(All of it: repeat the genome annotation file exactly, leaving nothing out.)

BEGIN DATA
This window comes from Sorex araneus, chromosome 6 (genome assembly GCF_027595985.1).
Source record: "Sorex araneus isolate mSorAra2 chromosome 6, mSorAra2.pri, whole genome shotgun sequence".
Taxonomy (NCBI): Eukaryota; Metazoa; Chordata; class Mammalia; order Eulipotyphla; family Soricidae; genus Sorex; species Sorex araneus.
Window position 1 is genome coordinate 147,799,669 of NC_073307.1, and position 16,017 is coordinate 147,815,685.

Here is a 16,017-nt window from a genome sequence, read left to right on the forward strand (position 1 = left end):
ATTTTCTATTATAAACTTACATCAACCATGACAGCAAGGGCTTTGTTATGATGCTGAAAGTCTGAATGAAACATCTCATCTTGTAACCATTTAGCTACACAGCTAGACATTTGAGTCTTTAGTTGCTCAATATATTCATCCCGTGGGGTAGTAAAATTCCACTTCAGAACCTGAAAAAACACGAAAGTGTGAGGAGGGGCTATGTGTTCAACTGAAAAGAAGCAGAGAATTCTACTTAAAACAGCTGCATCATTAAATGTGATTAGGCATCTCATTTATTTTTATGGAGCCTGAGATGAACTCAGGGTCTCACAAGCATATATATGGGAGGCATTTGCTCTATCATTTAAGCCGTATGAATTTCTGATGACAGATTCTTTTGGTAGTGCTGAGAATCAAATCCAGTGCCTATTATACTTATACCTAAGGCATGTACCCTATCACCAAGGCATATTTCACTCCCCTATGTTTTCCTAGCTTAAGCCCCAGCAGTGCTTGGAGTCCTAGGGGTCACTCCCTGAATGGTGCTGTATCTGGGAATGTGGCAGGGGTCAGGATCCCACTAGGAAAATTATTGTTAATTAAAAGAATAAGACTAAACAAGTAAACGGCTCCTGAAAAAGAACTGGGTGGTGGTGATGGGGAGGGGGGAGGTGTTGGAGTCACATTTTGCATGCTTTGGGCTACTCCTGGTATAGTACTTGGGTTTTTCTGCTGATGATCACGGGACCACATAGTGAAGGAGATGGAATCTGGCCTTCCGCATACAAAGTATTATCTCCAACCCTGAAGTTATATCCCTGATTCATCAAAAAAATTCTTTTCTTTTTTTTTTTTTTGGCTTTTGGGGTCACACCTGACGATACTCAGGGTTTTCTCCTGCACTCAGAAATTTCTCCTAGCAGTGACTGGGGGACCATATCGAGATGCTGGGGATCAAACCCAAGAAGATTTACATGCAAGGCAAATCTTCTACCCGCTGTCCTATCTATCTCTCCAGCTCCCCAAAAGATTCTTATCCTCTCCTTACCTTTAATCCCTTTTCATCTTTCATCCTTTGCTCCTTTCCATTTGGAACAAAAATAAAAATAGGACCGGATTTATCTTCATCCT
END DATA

This window comes from Sorex araneus, chromosome 6 (genome assembly GCF_027595985.1).
Source record: "Sorex araneus isolate mSorAra2 chromosome 6, mSorAra2.pri, whole genome shotgun sequence".
Taxonomy (NCBI): Eukaryota; Metazoa; Chordata; class Mammalia; order Eulipotyphla; family Soricidae; genus Sorex; species Sorex araneus.
Window position 1 is genome coordinate 147,799,669 of NC_073307.1, and position 16,017 is coordinate 147,815,685.

Here is a 16,017-nt window from a genome sequence, read left to right on the forward strand (position 1 = left end):
ATTTTCTATTATAAACTTACATCAACCATGACAGCAAGGGCTTTGTTATGATGCTGAAAGTCTGAATGAAACATCTCATCTTGTAACCATTTAGCTACACAGCTAGACATTTGAGTCTTTAGTTGCTCAATATATTCATCCCGTGGGGTAGTAAAATTCCACTTCAGAACCTGAAAAAACACGAAAGTGTGAGGAGGGGCTATGTGTTCAACTGAAAAGAAGCAGAGAATTCTACTTAAAACAGCTGCATCATTAAATGTGATTAGGCATCTCATTTATTTTTATGGAGCCTGAGATGAACTCAGGGTCTCACAAGCATATATATGGGAGGCATTTGCTCTATCATTTAAGCCGTATGAATTTCTGATGACAGATTCTTTTGGTAGTGCTGAGAATCAAATCCAGTGCCTATTATACTTATACCTAAGGCATGTACCCTATCACCAAGGCATATTTCACTCCCCTATGTTTTCCTAGCTTAAGCCCCAGCAGTGCTTGGAGTCCTAGGGGTCACTCCCTGAATGGTGCTGTATCTGGGAATGTGGCAGGGGTCAGGATCCCACTAGGAAAATTATTGTTAATTAAAAGAATAAGACTAAACAAGTAAACGGCTCCTGAAAAAGAACTGGGTGGTGGTGATGGGGAGGGGGGAGGTGTTGGAGTCACATTTTGCATGCTTTGGGCTACTCCTGGTATAGTACTTGGGTTTTTCTGCTGATGATCACGGGACCACATAGTGAAGGAGATGGAATCTGGCCTTCCGCATACAAAGTATTATCTCCAACCCTGAAGTTATATCCCTGATTCATCAAAAAAATTCTTTTCTTTTTTTTTTTTTTGGCTTTTGGGGTCACACCTGACGATACTCAGGGTTTTCTCCTGCACTCAGAAATTTCTCCTAGCAGTGACTGGGGGACCATATCGAGATGCTGGGGATCAAACCCAAGAAGATTTACATGCAAGGCAAATCTTCTACCCGCTGTCCTATCTATCTCTCCAGCTCCCCAAAAGATTCTTATCCTCTCCTTACCTTTAATCCCTTTTCATCTTTCATCCTTTGCTCCTTTCCATTTGGAACAAAAATAAAAATAGGACCGGATTTATCTTCATCCT